Technically a pseudocereal, amaranth is an ancient grain that deserves a spot in your pantry. Here’s everything you need to know!
Originally a staple of ancient civilizations (including the Aztecs, Incas, and Mayans), amaranth is an incredibly versatile and nutritious pseudocereal that’s naturally gluten-free.
While native to South America and Mexico, amaranth seeds have since spread to Africa, Asia and the United States. As it thrives in low-water conditions, it’s especially valuable in more arid regions.
Amaranth seeds are a light tan and look like tiny beads. Taste-wise, amaranth has the characteristic nutty, earthy flavor of most whole grains, with the most similar comparison being brown rice or wheat berries.
Amaranth’s claim-to-fame is that it has the most protein of all the whole grains, and that, like quinoa, it’s a plant-based complete protein.
So how much protein does it actually contain? One cup of cooked amaranth has 9.3 grams of filling protein!
Other nutrition stats for 1 cup cooked include:
As with all whole grains, amaranth should be stored in an airtight container in a cool, dry place. It will last in the pantry for up to 6 months, but for longer storage keep it in the freezer for up to a year.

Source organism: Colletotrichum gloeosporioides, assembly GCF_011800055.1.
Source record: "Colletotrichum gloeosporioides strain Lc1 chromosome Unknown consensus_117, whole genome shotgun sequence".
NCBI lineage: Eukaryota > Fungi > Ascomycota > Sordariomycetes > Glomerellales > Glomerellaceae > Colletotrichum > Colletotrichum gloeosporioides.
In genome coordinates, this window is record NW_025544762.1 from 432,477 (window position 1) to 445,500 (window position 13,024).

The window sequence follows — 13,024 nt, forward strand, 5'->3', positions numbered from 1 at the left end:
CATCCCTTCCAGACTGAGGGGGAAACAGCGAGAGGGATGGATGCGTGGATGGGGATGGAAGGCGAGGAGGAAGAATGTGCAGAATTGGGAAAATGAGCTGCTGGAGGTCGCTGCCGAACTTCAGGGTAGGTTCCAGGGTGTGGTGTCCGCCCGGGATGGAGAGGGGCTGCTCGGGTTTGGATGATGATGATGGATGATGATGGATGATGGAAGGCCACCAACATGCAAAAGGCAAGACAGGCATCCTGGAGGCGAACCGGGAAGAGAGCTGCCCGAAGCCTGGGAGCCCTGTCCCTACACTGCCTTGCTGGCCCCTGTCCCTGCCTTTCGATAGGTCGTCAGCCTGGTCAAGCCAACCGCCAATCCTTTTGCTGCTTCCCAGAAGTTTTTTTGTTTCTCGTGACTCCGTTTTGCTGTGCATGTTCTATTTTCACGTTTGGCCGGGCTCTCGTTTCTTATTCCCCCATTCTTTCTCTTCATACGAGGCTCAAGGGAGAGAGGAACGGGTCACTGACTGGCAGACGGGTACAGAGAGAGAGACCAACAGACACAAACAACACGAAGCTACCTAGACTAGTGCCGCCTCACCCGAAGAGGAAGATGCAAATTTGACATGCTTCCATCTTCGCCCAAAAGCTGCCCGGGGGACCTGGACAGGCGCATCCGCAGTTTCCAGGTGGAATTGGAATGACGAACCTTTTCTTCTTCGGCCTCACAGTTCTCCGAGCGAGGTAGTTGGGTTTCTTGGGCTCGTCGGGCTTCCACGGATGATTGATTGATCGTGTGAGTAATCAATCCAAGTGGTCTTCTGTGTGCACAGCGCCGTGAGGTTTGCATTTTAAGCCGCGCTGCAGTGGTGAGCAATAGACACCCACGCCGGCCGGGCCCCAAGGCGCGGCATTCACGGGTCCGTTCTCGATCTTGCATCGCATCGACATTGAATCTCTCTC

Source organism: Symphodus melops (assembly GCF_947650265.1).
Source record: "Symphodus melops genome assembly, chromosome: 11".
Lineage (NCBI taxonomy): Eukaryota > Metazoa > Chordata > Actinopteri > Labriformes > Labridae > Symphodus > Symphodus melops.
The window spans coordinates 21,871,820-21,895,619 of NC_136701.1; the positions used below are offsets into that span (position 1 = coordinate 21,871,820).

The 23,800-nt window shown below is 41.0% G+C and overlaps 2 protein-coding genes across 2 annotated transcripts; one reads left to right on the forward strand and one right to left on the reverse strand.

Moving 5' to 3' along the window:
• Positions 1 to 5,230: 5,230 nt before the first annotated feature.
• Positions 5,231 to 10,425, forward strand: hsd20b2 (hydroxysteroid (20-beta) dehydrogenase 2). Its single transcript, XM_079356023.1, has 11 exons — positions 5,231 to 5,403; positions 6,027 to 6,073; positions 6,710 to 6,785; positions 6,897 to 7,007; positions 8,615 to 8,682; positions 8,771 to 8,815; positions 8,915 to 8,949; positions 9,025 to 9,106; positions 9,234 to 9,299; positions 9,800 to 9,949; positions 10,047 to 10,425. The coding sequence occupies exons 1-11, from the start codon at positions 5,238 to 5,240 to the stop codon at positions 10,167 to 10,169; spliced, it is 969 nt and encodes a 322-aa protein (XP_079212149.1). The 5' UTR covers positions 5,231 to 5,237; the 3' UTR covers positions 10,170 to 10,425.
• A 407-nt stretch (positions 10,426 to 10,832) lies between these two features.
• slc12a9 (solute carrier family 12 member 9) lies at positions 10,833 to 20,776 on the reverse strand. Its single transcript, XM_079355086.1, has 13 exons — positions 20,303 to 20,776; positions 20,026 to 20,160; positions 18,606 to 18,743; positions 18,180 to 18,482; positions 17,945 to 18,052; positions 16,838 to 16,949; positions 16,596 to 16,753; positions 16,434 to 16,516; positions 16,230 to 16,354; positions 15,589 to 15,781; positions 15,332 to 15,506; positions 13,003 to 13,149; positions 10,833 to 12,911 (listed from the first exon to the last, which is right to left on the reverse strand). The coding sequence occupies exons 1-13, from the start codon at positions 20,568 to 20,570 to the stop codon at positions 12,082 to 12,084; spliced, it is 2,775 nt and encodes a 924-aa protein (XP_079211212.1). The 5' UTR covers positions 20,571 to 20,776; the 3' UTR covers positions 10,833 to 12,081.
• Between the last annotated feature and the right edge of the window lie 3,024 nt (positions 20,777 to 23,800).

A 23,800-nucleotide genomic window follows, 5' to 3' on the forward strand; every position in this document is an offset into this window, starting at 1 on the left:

How to use amaranth in cooking and baking
When using in baking and cooking, think of it more as a couscous or farina than rice or barley.
Whether savory or sweet, to cook amaranth follow the 3:1 ratio (3 parts liquid to 1 part amaranth). Combine the amaranth with the liquid of choice, bring to a boil, cover and simmer for 15-20 minutes, or until softened. Drain any leftover water and enjoy!
For easier digestion, you can soak amaranth in water for 1-3 days prior to cooking.
A note about amaranth is that while it does get softer on the outside, it retains a pop or crunch on the inside, which is why I especially love it for breakfast porridges or as a healthier pudding (recipe coming your way Friday!).
Looking to warm up with a bowl of soup? Throw 1/4 cup of amaranth into the batch while it cooks for a littel extra fiber and texture.
The most unique use, however, is to pop amaranth on the stove. Popped amaranth is a fun way to add a little crunch to granola, homemade granola bars, or salads.
What are your favorite ways to enjoy amaranth? Share in the comments below or tag @TheHealthyToast_RD on Instagram!
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